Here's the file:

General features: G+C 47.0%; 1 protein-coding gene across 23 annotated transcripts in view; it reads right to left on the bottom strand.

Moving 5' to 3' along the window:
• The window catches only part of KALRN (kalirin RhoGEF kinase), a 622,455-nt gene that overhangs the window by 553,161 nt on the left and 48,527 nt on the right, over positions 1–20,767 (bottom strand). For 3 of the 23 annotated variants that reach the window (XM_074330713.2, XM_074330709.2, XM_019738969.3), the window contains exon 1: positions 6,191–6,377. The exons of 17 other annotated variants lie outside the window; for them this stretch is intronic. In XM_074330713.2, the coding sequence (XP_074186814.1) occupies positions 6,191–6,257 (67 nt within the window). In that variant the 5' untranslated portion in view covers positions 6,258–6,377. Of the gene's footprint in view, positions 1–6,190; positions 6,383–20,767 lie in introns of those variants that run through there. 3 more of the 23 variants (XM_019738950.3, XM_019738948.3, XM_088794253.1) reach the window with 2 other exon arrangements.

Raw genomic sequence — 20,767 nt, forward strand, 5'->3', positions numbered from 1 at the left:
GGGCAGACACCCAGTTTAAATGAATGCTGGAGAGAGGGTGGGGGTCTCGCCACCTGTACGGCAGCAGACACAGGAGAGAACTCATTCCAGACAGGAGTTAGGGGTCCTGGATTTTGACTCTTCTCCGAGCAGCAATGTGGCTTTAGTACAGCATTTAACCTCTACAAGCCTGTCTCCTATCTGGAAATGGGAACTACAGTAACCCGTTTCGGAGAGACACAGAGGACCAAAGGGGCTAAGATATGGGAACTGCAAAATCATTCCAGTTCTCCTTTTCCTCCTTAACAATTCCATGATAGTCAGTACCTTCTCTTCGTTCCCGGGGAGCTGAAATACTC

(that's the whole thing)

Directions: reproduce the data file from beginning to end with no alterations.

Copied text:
General features: G+C 47.0%; 1 protein-coding gene across 23 annotated transcripts in view; it reads right to left on the bottom strand.

Moving 5' to 3' along the window:
• The window catches only part of KALRN (kalirin RhoGEF kinase), a 622,455-nt gene that overhangs the window by 553,161 nt on the left and 48,527 nt on the right, over positions 1–20,767 (bottom strand). For 3 of the 23 annotated variants that reach the window (XM_074330713.2, XM_074330709.2, XM_019738969.3), the window contains exon 1: positions 6,191–6,377. The exons of 17 other annotated variants lie outside the window; for them this stretch is intronic. In XM_074330713.2, the coding sequence (XP_074186814.1) occupies positions 6,191–6,257 (67 nt within the window). In that variant the 5' untranslated portion in view covers positions 6,258–6,377. Of the gene's footprint in view, positions 1–6,190; positions 6,383–20,767 lie in introns of those variants that run through there. 3 more of the 23 variants (XM_019738950.3, XM_019738948.3, XM_088794253.1) reach the window with 2 other exon arrangements.

Raw genomic sequence — 20,767 nt, forward strand, 5'->3', positions numbered from 1 at the left:
GGGCAGACACCCAGTTTAAATGAATGCTGGAGAGAGGGTGGGGGTCTCGCCACCTGTACGGCAGCAGACACAGGAGAGAACTCATTCCAGACAGGAGTTAGGGGTCCTGGATTTTGACTCTTCTCCGAGCAGCAATGTGGCTTTAGTACAGCATTTAACCTCTACAAGCCTGTCTCCTATCTGGAAATGGGAACTACAGTAACCCGTTTCGGAGAGACACAGAGGACCAAAGGGGCTAAGATATGGGAACTGCAAAATCATTCCAGTTCTCCTTTTCCTCCTTAACAATTCCATGATAGTCAGTACCTTCTCTTCGTTCCCGGGGAGCTGAAATACTC